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Aizoaceae
Plants of the Carpetweed Family

(Formerly known as the Fig-marigold Family: Ficoidaceae)

      If you have ever seen a succulent plant at the beach with fat, angular leaves then you have likely encountered one or another member of the Carpetweed family. The fleshy, globular leaves of some species resemble stones or pebbles. Other species are known as "ice plants" due to the glistening bladder-like cells that cover the stems, leaves, and fruits. These are mostly succulent plants, either erect, or sprawling across the ground, with simple, alternate or opposite leaves. The flowers are bisexual in most (not all) species, with 5 sepals (sometimes 3 to 8) usually united at the base. There are no true petals, but some species have numerous skinny "petals" derived from sterile stamens. The ovary matures as a capsule with one to numerous seeds per cell.

      Worldwide there are about 135 genera and 1900 species, mostly native to southern Africa, with a few species endemic to Australia and Pacific islands. Ice plant (Carpobrotus edulis) and sea fig (C. chilensis) have been widely introduced as a ground cover to control erosion, often becoming invasive. As the species name C. edulis suggests, ice plant and many of its relatives are considered edible. This family is not included in Botany in a Day.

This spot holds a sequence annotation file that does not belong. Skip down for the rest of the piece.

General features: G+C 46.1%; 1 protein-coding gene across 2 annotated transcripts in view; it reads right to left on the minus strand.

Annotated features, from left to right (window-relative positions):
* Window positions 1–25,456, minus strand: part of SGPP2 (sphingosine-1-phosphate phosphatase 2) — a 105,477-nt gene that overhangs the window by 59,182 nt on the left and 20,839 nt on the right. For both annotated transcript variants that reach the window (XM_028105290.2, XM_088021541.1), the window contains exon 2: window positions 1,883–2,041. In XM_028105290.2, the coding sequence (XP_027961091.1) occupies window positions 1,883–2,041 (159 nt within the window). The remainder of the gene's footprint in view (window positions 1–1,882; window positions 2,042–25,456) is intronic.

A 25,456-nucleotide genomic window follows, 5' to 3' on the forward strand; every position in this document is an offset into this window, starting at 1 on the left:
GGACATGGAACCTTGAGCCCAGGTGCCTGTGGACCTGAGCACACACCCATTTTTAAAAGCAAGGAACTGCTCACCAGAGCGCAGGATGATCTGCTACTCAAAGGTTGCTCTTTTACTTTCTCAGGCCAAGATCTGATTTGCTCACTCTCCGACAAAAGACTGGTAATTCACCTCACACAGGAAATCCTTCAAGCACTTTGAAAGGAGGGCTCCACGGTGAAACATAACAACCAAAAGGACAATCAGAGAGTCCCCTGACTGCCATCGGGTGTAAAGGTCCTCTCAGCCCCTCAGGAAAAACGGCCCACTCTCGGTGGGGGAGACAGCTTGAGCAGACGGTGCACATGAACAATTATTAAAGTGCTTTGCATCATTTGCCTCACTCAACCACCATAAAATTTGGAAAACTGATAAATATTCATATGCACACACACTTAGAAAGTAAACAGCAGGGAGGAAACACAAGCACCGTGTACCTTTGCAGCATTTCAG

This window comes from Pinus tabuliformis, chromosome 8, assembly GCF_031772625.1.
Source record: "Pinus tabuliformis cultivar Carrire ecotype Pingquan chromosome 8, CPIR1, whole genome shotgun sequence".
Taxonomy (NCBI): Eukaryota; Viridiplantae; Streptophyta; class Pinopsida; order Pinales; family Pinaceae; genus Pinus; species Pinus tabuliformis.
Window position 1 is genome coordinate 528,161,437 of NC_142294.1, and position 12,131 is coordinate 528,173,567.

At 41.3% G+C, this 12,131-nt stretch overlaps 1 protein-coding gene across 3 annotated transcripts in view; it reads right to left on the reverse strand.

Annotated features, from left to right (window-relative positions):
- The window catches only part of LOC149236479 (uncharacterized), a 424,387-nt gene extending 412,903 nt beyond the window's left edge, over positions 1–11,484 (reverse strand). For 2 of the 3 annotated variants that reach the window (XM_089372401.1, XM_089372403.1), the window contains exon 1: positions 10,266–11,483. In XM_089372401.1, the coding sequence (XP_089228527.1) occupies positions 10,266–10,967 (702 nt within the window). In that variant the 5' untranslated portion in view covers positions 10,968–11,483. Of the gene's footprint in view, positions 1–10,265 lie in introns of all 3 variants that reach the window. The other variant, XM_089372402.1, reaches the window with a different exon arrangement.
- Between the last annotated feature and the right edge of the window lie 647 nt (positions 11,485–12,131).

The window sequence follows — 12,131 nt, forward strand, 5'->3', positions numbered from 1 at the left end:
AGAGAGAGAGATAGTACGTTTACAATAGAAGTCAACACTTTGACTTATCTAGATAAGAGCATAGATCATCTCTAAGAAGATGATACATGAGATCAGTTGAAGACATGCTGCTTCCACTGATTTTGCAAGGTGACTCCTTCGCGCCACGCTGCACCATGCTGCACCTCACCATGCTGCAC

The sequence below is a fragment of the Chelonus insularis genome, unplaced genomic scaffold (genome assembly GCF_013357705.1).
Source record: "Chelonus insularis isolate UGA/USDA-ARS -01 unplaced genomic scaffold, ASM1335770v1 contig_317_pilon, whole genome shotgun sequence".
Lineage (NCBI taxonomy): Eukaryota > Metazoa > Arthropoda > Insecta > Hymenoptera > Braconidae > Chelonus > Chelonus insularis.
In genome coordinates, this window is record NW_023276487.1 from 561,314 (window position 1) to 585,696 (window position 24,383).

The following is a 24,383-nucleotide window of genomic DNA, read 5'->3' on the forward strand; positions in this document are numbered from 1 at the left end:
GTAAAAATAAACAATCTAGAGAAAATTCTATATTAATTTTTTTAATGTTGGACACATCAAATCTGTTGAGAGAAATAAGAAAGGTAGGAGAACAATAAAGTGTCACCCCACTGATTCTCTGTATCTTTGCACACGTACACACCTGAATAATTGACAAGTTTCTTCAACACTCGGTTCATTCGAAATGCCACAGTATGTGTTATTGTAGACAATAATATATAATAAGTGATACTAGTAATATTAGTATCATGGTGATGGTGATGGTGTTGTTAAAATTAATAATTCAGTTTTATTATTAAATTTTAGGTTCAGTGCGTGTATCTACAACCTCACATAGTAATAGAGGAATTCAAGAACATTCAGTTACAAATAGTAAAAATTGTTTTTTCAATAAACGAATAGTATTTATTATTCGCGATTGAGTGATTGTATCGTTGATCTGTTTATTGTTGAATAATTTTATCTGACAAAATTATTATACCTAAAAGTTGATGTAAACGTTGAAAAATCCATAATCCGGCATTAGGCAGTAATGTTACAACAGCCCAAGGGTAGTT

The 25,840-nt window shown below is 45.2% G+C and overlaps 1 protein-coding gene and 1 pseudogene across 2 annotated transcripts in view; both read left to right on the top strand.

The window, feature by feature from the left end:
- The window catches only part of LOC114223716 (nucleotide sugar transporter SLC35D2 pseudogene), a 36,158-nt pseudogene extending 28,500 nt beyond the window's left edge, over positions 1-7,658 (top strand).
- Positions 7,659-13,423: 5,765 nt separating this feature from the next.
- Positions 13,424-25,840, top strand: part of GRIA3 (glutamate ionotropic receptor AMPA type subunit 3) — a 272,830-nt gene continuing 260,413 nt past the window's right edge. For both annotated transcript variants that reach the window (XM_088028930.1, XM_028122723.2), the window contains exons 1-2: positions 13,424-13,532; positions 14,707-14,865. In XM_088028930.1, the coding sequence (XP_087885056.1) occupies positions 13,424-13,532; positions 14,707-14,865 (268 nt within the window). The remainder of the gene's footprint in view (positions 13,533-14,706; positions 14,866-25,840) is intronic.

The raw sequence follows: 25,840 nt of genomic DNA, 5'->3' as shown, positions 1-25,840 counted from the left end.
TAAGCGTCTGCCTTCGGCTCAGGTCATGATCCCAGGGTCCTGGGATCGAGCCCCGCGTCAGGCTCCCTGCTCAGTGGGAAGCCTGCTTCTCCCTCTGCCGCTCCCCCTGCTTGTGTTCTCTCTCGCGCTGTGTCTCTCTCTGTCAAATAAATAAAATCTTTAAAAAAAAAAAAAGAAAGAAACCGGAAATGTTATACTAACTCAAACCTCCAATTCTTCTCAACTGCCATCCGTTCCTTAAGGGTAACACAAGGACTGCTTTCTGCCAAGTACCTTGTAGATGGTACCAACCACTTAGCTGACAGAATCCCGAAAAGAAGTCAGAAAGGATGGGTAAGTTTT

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Aptenia cordifolia. Heartleaf Iceplant.

Aptenia cordifolia. Heartleaf Iceplant. Possibly hybridized with A. haeckeliana. Native to southern Africa. Photographed in Mexico City.

Carpobrotus chilensis. Sea Fig or Ice Plant.

Carpobrotus chilensis. Sea fig or ice plant. Imported from southern Africa. Photographed in California.

There are more
Carpetweed Family pictures
at PlantSystematics.org.


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Participating in Nature: Wilderness Survival and Primitive Living Skills.
Participating
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Foraging the Mountain West: Gourmet Edible Plants, Mushrooms, and Meat.
Foraging the
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Botany in a Day: The Patterns Method of Plant Identification
Botany
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